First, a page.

What Auston Biles is selling can’t be quantified, held in the palm of your hand or connected to the internet. But it changes lives.

It’s safety, and Biles, senior safety coordinator at Dakota Gasification Company, believes the time is right to market it like other commodities.

“A lot of folks joining the workforce know little about safety other than to not put a fork in an outlet. It’s our job as professionals to meet them where they are at,” Biles said. “We have to sell this by coaching people that safety has real value in their lives.”

NRECA's Safety Leadership Summit kicks off this week, highlighting one of the most important topics that electric cooperatives must deal with.

Biles has a broad perspective on the subject, starting as a firefighter and EMT, moving into the construction safety world and working in a variety of roles since 2010 for Basin Electric Power Cooperative and its Dakota Gas subsidiary.

And on a recent Saturday morning, he was on the ground with others in Bismarck, North Dakota, installing free smoke detectors at homes as part of the American Red Cross-sponsored “Sound the Alarm, Save a Life” program. Biles has chaired the Red Cross board of directors for western North Dakota since 2018.

A job or career?

A few years into his career, Biles met a senior safety professional who had retired and returned as a consultant. It was a career-altering encounter.

“He asked me one day, ‘Have you figured it out yet? Are you a safety guy or are you a life coach?’” Biles recalled.

“He began to explain how by being a safety guy, you’re changing mindsets and thus helping people make their lives better. You’re not just writing noncompliance tickets, you’re making an impact on them and their family. I’d never had it explained to me like that before. It’s been a foot on the gas ever since.”

After working as a firefighter in Oregon, Biles started climbing up the safety responsibility ladder. He worked for a company performing maintenance and industrial construction at two Basin Electric plants and knew he wanted to hook on with the cooperative when an opportunity arose.

“It was the way they treated people. They truly appreciated the contractors being there and helping them, and that’s where I knew I wanted to be.” He has been at Dakota Gas for four years after working in other Basin Electric locations.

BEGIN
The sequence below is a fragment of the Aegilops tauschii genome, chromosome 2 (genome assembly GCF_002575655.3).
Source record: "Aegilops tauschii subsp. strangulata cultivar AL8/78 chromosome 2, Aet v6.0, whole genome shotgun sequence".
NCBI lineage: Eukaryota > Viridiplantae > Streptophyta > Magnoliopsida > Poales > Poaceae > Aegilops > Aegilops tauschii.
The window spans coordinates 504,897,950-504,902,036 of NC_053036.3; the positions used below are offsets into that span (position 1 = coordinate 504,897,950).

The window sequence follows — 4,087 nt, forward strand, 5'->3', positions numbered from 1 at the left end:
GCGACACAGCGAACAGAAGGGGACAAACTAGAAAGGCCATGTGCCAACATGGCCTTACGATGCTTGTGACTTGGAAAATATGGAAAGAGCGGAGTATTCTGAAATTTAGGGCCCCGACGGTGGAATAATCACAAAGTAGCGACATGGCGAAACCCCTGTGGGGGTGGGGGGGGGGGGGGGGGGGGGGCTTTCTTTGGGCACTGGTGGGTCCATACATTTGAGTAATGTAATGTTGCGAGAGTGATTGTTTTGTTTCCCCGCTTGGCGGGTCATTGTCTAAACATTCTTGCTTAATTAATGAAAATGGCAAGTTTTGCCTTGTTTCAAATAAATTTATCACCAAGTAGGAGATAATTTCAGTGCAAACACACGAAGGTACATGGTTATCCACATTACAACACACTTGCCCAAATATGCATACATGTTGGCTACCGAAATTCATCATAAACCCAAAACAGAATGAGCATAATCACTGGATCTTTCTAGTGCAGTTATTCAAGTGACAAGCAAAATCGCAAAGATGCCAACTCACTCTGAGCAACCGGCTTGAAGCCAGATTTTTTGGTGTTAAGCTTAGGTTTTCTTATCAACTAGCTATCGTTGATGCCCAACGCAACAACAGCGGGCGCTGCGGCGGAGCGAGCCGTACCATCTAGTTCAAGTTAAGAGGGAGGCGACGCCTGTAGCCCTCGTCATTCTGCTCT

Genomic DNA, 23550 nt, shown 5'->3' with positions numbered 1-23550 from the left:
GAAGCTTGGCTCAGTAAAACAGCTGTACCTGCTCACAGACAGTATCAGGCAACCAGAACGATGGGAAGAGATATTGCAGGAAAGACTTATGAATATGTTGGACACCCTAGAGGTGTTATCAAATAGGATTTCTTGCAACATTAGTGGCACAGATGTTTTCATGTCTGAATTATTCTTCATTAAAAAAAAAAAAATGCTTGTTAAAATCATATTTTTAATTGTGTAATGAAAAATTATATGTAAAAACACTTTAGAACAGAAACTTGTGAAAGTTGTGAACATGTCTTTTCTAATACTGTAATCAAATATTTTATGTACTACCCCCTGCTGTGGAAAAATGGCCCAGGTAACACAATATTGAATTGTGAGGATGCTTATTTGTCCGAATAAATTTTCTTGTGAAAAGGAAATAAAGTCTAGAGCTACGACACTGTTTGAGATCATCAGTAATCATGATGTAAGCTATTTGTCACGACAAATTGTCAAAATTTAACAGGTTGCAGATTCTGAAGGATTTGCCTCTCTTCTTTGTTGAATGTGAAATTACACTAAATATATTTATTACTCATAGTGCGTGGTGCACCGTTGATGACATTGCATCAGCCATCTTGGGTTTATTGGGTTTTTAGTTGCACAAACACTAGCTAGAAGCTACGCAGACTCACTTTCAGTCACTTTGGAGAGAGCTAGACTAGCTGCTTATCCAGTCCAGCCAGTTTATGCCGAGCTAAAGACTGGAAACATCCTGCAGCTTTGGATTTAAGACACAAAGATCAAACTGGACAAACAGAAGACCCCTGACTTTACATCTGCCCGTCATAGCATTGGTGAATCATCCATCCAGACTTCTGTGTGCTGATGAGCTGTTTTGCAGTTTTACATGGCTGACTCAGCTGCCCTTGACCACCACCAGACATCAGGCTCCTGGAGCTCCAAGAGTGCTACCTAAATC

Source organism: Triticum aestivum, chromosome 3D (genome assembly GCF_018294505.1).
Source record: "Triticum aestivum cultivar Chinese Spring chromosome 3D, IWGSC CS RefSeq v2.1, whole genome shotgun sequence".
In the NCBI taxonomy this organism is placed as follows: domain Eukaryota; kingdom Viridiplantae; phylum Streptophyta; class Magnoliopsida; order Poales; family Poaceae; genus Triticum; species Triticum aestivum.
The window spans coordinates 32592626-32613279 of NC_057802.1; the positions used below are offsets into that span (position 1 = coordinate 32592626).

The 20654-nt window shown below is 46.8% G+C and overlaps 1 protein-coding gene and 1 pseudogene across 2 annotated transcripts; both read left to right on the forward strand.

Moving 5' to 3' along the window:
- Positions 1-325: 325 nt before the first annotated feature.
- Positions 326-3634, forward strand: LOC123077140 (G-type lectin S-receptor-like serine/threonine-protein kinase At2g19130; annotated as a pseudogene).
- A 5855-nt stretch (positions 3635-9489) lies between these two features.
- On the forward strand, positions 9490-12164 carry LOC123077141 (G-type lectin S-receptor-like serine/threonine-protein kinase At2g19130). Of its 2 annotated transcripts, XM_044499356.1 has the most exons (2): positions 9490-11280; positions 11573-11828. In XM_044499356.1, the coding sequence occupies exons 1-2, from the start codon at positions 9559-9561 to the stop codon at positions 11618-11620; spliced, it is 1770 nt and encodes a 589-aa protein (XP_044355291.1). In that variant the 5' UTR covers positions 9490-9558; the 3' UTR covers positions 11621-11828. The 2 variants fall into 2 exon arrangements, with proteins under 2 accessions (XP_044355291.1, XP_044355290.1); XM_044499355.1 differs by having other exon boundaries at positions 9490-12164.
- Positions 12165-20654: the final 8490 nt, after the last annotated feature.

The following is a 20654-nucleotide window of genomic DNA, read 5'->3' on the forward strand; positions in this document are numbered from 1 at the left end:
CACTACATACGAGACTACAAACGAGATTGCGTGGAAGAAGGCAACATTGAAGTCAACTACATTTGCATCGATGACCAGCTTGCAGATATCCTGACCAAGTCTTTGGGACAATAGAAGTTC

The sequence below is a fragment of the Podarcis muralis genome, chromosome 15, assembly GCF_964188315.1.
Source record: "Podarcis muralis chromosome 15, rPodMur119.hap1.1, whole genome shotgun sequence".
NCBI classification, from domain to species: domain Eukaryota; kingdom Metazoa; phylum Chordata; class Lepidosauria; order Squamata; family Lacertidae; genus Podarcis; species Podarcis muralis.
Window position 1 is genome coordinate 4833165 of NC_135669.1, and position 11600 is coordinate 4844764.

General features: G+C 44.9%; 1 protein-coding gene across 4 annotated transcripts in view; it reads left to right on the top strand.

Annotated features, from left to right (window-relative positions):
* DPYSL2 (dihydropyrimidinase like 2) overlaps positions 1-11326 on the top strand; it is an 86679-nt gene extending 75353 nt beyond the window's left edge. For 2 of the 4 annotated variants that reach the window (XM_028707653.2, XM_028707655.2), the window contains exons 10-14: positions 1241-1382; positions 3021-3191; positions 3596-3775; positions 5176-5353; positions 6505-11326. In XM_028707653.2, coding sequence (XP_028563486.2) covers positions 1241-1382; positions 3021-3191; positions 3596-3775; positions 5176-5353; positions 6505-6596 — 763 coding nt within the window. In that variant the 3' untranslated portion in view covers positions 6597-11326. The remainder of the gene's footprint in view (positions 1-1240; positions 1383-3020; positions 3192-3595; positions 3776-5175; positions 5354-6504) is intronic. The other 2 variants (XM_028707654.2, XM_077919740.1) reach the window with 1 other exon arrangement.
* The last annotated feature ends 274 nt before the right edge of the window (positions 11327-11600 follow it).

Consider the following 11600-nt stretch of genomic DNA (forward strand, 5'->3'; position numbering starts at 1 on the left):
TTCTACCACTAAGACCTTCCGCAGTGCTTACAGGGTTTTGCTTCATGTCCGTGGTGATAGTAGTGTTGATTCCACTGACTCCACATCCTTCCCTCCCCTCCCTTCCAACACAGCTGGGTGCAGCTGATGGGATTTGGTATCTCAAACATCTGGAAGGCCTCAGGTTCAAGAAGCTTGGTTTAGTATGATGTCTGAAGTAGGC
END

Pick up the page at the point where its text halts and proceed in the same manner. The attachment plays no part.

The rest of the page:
New role for safety

In that time, Biles has seen a new emphasis on safety. Safety personnel now sit in on pre-bid and pre-construction meetings so their expertise is registered ahead of time, rather than solicited in after-the-fact consultations.

“I think successful companies know that safety has to be in those beginning meetings, be part of the building costs and not wedged in until after a project has been commissioned,” he said. “That’s one of the great things about Basin. The culture is one of giving safety a seat at the table.”

Part of Biles’ safety sales pitch is designed to impress the way a single mishap can alter lives of family and friends, not just the worker. Doing a routine facility check early in his career at Basin Electric, he came across an employee standing too high in a ladder, working on a valve. He took it as a teachable moment, suggested some alternatives and gave them the chance to think about who at home their actions would impact if they were to get injured, then walked away.

A few years later, that same worker wanted to be on a safety group as part of an initiative between Basin Electric and Caterpillar's safety program. “They used that story as to why we all need to care about each other. I got goosebumps. That individual said that if the safety person didn’t care enough to stop and explain what could have happened with the ladder, they never would have looked at it in that light.”

Commitment to community

The same goes for Biles’ work with the Red Cross smoke detector program. His team went into a home in Dickinson, North Dakota, installed a detector and provided fire safety training to a mother and her three children.

She started to cry and praise the volunteers for saving their lives. The family was home when a recent kitchen fire erupted fire, she explained. While they extinguished the blaze, it might have claimed their lives if they were in a different part of the house without a detector.

“That's when it really hit me, the impact that we were doing with the Red Cross. And so at that point, I was ready to knock on every door in Dickinson at that point,” Biles said.

Going forward, Biles wants to see companies value safety as much as they value their production, whatever they are manufacturing. Selling employees on safety can increase morale, production and employee retention, he said.

“It will help with a lot of that younger generation that’s moving to a new job every three to five years. Now, they’re thinking, ‘This place cares about me and is making safety a true priority. I could go somewhere else, but are they going to be better than here?’”

Steven Johnson is a contributing writer for NRECA.